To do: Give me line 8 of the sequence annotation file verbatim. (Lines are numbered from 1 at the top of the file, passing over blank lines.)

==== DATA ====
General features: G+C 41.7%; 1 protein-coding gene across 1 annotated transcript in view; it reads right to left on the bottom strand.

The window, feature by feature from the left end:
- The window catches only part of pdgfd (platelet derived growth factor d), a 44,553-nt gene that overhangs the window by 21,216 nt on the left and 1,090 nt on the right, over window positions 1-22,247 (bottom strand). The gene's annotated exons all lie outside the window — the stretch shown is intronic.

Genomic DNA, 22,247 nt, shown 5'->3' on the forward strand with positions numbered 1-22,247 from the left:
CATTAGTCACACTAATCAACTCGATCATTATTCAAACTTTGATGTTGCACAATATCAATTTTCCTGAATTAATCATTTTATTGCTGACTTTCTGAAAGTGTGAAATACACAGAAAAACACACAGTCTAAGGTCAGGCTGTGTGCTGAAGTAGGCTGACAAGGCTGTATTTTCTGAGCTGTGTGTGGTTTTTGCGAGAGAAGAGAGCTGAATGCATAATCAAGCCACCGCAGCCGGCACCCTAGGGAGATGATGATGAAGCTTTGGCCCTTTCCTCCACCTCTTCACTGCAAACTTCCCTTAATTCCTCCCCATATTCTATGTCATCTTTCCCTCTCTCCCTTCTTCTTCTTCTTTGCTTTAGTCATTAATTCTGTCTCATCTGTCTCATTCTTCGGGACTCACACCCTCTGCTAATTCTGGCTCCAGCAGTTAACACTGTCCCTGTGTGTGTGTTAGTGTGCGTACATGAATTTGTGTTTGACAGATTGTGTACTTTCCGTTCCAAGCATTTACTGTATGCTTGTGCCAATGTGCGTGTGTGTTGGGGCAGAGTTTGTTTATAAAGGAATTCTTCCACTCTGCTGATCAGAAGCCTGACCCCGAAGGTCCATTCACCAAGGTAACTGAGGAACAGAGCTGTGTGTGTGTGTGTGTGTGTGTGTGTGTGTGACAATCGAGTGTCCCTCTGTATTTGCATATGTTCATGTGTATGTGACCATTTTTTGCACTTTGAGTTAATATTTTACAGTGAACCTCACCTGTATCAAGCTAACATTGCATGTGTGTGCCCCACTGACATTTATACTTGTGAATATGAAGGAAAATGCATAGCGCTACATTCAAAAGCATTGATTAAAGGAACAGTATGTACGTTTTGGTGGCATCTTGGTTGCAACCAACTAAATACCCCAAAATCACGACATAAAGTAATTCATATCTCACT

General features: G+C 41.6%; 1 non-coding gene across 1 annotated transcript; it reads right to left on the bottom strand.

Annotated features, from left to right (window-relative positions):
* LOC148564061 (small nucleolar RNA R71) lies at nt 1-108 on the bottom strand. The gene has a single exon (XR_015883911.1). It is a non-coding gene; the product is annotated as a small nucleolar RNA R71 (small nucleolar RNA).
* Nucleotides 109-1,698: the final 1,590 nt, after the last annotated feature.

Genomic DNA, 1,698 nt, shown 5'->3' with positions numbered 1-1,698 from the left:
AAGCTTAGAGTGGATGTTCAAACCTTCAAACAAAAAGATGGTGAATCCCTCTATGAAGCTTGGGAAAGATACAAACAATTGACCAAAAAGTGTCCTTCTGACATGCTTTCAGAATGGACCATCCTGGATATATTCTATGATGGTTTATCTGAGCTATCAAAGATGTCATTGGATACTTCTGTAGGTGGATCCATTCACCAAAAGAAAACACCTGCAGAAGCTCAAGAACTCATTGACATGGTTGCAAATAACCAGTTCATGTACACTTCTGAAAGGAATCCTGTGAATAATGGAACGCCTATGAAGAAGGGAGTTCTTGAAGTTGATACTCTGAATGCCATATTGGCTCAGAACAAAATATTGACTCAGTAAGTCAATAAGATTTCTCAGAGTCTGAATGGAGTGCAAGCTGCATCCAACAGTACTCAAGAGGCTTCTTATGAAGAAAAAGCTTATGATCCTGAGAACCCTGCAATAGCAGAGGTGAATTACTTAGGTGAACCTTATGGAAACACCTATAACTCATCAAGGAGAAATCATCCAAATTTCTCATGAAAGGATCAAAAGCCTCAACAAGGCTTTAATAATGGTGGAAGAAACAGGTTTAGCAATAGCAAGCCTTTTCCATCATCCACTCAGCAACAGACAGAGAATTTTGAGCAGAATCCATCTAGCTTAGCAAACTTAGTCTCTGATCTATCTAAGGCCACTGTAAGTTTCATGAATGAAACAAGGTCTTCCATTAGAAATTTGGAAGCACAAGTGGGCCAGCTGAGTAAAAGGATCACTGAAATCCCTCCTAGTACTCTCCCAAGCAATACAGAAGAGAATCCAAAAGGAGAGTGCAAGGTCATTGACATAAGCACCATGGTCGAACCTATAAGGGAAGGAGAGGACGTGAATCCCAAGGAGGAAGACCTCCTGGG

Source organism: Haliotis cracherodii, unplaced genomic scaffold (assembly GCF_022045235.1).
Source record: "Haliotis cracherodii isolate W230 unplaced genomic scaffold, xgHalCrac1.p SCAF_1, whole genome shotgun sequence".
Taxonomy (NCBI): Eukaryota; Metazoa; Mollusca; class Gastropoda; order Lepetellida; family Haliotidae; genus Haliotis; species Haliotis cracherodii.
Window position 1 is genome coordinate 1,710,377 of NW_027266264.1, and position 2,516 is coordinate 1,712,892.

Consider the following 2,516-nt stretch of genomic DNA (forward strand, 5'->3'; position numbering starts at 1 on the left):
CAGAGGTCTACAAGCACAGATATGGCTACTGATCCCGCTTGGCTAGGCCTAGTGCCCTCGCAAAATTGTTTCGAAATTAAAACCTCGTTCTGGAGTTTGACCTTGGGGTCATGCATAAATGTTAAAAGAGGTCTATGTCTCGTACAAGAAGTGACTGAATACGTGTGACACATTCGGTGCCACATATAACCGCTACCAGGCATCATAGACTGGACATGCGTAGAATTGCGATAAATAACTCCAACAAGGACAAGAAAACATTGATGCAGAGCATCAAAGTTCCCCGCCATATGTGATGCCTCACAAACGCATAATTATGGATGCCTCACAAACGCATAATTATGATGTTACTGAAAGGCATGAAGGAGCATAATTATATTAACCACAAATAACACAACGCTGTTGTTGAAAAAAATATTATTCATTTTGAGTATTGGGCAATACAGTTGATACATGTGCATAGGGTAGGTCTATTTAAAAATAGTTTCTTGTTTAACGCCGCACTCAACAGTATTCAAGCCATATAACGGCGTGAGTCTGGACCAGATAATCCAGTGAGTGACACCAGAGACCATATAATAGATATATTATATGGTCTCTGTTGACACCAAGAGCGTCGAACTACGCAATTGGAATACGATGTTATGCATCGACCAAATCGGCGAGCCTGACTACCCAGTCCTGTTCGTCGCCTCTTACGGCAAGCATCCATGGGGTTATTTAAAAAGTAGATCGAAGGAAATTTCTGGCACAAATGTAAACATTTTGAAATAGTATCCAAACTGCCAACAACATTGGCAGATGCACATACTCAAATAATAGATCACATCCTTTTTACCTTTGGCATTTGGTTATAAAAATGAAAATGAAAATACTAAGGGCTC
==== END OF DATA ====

* LOC148564061 (small nucleolar RNA R71) lies at nt 1-108 on the bottom strand. The gene has a single exon (XR_015883911.1). It is a non-coding gene; the product is annotated as a small nucleolar RNA R71 (small nucleolar RNA).